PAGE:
Ginsburg is active in efforts to foster understanding between Muslims and Jews through the Seeds of Peace organization, Goldberg said. So seeing Ginsburg create a place for students of different faiths to interact at a rapidly growing university “is a reflection of his leadership,” Goldberg said.
That extended quote even underestimates the contributions of Mr Ginsburg and the Ginsburg Family Foundation to the citizens of Florida. Since that article was published, the family and foundation have given another $20 million to build a tower at Florida Hospital Orlando to support the new Cardiovascular Institute.
I’m personally in awe of people like the Ginsburgs and their comprehensive vision is admirable. I can tell you that local doctors, researchers, and patients most certainly look upon such huge donations with tremendous gratitude. I hope that when the Pharmboy Family Foundation has grown to the scale of the Ginsburgs’ that we will be as generous to our community ? .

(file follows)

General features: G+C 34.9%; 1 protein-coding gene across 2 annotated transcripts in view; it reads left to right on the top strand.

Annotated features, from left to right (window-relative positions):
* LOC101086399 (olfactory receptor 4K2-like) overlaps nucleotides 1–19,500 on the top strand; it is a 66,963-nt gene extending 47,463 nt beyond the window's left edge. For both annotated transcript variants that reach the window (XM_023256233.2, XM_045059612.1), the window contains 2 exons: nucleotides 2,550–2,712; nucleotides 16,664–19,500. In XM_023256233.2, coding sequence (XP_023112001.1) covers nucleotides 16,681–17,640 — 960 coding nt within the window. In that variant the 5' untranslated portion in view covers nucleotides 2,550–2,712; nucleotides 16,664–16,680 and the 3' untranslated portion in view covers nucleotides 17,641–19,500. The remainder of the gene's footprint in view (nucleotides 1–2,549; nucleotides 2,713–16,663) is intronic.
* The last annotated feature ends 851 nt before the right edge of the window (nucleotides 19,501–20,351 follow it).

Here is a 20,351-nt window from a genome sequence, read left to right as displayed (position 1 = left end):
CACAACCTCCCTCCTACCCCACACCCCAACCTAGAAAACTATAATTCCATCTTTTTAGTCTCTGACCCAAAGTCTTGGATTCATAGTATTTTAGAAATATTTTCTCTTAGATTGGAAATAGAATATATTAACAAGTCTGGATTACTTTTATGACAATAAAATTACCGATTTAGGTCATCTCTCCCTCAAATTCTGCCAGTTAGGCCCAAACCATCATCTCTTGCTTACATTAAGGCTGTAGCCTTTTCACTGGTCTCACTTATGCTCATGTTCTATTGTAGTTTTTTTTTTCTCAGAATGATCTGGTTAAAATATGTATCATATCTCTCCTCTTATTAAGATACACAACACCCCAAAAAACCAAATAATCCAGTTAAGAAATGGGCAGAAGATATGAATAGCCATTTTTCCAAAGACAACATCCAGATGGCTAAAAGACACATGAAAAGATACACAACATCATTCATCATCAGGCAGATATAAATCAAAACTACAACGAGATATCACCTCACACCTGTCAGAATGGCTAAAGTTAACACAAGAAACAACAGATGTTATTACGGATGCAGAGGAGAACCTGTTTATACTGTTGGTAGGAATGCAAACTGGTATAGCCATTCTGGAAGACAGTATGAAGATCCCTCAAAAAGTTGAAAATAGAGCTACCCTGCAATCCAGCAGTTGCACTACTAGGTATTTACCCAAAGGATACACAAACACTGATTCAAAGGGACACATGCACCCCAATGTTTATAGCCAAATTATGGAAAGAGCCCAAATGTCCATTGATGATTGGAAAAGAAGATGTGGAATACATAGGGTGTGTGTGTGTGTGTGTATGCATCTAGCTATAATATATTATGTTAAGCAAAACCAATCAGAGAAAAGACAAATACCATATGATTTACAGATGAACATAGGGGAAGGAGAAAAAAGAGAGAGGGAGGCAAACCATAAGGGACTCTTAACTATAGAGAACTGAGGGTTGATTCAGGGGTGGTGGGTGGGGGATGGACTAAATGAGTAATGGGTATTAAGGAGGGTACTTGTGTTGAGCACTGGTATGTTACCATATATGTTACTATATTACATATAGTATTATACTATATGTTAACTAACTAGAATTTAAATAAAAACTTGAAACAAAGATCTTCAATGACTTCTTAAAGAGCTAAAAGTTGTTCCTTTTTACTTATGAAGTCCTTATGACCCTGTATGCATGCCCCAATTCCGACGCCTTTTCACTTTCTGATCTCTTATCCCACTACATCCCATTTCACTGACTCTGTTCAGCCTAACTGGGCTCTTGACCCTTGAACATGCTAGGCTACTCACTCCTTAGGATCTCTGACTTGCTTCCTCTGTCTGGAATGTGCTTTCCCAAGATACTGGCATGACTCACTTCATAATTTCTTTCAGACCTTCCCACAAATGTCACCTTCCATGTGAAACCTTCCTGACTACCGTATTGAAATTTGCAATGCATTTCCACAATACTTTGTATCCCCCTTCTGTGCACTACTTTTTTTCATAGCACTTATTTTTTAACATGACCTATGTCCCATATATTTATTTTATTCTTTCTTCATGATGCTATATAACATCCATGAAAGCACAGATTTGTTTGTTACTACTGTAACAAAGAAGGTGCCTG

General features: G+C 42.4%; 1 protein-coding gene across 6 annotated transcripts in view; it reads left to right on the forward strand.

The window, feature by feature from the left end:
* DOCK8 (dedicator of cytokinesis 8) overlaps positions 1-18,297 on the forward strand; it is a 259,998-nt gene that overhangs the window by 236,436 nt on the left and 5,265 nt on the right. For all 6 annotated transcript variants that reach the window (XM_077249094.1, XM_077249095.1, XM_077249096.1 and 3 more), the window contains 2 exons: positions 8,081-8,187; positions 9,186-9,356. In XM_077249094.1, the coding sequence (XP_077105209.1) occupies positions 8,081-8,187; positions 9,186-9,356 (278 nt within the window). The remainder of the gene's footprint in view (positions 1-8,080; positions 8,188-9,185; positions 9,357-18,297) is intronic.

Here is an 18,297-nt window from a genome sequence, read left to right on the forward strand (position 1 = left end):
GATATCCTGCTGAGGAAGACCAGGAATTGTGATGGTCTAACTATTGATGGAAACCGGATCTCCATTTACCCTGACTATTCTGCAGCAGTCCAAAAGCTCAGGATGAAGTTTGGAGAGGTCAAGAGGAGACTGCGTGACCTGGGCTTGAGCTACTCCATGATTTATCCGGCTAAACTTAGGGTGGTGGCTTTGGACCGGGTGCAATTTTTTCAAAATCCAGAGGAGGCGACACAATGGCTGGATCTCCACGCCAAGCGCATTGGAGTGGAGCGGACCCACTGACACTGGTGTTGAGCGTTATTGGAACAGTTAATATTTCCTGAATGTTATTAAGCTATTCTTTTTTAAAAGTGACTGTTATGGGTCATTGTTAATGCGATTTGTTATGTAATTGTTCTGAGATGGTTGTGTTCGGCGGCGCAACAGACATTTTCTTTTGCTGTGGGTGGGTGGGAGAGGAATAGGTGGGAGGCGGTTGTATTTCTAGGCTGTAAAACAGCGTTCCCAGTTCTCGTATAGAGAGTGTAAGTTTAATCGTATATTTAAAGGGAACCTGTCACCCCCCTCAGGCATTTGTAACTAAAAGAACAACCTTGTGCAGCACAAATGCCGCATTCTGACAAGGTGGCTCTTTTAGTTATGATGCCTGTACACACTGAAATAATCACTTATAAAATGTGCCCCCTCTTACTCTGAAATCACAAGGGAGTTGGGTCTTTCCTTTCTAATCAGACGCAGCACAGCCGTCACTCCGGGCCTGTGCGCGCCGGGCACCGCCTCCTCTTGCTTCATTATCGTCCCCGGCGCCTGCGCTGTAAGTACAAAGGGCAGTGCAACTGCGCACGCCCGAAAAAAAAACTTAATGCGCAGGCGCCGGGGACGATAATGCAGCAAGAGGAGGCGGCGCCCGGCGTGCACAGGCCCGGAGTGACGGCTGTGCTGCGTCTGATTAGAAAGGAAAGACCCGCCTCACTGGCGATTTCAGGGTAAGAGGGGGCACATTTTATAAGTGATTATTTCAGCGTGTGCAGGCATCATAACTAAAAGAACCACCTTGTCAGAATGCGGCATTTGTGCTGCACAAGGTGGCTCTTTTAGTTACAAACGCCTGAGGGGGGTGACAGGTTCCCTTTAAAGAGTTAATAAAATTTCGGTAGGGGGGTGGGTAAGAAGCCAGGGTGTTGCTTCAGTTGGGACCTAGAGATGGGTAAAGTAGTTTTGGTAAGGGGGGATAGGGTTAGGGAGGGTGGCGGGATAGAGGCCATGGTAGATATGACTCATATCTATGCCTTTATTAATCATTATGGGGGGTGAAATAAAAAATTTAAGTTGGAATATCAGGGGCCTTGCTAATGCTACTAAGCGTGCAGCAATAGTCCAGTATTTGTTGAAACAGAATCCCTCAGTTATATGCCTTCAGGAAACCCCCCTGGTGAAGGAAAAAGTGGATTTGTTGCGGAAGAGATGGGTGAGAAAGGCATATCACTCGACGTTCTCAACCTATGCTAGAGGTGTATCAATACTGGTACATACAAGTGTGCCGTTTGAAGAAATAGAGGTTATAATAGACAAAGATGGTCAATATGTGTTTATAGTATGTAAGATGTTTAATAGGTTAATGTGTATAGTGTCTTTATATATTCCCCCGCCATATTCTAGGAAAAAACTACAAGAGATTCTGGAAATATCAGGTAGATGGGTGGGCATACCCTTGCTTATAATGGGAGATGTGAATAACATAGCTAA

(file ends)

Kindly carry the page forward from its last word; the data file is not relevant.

But while I cannot find any public statement from the Ginsburg family regarding the Webster Cook communion wafer issue (and why should there be?), I can’t help thinking that donors coming from a religious advocacy standpoint might have some influence on the disproportionate disciplinary actions ongoing at UCF against Mr Cook and Mr Collard.
Yes, the Ginsburgs are Jewish but their hearts are in the place of supporting interfaith facilities and activities near (but not on) the UCF campus. Good on them, good for the students for whom this kind of support increases their retention in the university and improves their college experience, (I may be the only non-atheist at ScienceBlogs.), and good for their support of a collegiate environment where an appreciation for and understanding of different faiths might be fostered.
At this point, I hypothesize that UCF administration may wish to demonstrate to donors like the Ginsburgs that they are tough on anyone who threatens the faith-friendly environment of this public institution. I simply cannot think of any other reason why the administration of a public university would be acting so irrationally and bringing further negative national attention to an otherwise scientifically-progressive institution.
However, a wiser approach may be to let the Webster Cook crackergate episode diffuse away, get back to the business of public education, and support off-campus interfaith activities.